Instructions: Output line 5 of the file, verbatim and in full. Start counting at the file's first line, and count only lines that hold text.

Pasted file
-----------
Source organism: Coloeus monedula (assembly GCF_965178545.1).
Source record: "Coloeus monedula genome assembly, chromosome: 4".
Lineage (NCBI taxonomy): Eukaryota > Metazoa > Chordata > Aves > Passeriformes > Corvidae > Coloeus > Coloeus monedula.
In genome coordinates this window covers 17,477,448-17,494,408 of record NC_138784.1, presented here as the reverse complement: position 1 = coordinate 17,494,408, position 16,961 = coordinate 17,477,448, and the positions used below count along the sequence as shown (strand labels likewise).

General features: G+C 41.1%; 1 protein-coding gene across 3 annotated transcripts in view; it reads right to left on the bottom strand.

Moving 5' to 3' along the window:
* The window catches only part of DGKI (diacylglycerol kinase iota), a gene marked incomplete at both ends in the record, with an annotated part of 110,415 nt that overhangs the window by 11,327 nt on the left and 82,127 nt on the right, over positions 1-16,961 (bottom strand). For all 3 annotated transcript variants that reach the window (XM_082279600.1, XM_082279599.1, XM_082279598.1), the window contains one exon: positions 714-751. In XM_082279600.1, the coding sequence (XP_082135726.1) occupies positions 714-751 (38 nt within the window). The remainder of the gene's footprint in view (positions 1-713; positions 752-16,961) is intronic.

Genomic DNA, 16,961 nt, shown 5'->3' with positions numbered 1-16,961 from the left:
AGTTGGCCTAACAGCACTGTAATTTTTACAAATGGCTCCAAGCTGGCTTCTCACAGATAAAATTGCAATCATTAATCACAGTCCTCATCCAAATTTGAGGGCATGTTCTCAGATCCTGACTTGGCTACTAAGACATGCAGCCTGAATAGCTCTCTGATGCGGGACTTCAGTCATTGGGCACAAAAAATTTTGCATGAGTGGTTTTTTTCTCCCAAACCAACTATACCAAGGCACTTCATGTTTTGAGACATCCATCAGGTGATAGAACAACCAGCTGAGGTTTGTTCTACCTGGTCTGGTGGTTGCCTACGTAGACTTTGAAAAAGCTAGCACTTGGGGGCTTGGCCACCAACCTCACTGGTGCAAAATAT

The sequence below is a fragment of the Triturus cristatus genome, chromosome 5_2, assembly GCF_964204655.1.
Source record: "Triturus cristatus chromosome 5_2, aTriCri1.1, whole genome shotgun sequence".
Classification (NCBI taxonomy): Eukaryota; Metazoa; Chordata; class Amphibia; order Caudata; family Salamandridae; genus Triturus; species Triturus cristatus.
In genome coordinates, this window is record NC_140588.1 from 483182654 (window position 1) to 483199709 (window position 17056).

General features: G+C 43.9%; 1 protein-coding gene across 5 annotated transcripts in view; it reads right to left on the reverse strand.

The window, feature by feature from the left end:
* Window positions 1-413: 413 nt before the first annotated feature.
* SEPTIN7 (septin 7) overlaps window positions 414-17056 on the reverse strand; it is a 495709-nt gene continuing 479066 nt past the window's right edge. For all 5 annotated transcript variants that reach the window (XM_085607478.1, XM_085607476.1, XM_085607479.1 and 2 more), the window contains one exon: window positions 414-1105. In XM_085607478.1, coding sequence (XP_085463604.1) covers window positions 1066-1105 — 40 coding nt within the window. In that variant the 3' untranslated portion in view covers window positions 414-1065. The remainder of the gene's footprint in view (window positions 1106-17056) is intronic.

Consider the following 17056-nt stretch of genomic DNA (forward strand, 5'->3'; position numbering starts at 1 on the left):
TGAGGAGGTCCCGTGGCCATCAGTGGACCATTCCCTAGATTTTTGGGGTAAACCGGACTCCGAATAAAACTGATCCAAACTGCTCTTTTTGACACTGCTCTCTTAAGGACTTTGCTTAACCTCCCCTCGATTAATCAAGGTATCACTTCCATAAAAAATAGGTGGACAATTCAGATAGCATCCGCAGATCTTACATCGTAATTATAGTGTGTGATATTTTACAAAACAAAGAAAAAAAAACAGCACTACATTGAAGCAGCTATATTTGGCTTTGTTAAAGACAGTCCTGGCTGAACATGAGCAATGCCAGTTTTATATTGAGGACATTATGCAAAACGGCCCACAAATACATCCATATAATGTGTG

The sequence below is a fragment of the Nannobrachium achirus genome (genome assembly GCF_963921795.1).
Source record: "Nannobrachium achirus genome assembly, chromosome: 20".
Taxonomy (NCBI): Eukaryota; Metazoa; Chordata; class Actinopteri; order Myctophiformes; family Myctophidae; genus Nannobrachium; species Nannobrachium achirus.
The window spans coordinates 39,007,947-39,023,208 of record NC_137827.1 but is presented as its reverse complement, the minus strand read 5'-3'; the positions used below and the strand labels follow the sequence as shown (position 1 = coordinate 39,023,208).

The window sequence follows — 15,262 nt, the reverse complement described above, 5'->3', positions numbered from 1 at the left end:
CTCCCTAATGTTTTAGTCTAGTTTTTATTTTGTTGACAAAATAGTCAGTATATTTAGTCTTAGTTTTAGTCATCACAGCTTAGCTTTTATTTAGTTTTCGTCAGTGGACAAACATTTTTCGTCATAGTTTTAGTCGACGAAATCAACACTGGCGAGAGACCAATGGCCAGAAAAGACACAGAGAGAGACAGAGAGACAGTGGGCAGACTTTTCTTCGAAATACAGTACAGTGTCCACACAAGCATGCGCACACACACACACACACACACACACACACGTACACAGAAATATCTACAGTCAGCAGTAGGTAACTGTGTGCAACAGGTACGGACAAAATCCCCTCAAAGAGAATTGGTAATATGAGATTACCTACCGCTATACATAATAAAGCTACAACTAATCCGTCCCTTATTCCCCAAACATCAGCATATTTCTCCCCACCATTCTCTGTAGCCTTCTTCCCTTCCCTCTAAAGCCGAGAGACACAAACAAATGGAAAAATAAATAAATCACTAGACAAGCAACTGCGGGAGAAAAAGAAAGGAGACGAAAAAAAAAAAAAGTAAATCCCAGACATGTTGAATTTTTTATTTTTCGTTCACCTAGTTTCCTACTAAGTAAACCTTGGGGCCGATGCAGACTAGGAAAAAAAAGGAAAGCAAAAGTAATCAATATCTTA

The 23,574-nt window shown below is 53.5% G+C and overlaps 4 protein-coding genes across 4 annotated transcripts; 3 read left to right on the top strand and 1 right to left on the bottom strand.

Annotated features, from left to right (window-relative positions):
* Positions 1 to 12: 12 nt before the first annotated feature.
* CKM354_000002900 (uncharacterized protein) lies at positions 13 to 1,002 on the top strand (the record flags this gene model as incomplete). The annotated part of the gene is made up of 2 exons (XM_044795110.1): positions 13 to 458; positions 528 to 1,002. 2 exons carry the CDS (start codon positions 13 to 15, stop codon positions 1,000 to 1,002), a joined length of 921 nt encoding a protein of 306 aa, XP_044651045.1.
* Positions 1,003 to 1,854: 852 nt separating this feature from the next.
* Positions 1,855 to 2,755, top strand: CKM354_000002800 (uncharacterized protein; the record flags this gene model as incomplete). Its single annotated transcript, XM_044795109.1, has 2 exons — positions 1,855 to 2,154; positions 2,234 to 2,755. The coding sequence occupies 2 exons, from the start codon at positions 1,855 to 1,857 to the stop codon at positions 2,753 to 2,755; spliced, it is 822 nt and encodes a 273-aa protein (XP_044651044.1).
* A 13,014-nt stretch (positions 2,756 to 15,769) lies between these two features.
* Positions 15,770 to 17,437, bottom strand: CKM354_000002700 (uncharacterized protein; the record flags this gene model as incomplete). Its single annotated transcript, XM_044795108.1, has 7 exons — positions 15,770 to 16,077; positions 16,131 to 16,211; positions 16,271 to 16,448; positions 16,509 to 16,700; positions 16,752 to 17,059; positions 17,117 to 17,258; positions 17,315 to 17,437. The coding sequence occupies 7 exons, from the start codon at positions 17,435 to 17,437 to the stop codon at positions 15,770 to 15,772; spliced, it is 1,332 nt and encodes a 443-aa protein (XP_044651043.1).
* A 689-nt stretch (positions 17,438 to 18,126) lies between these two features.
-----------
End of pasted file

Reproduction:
General features: G+C 41.1%; 1 protein-coding gene across 3 annotated transcripts in view; it reads right to left on the bottom strand.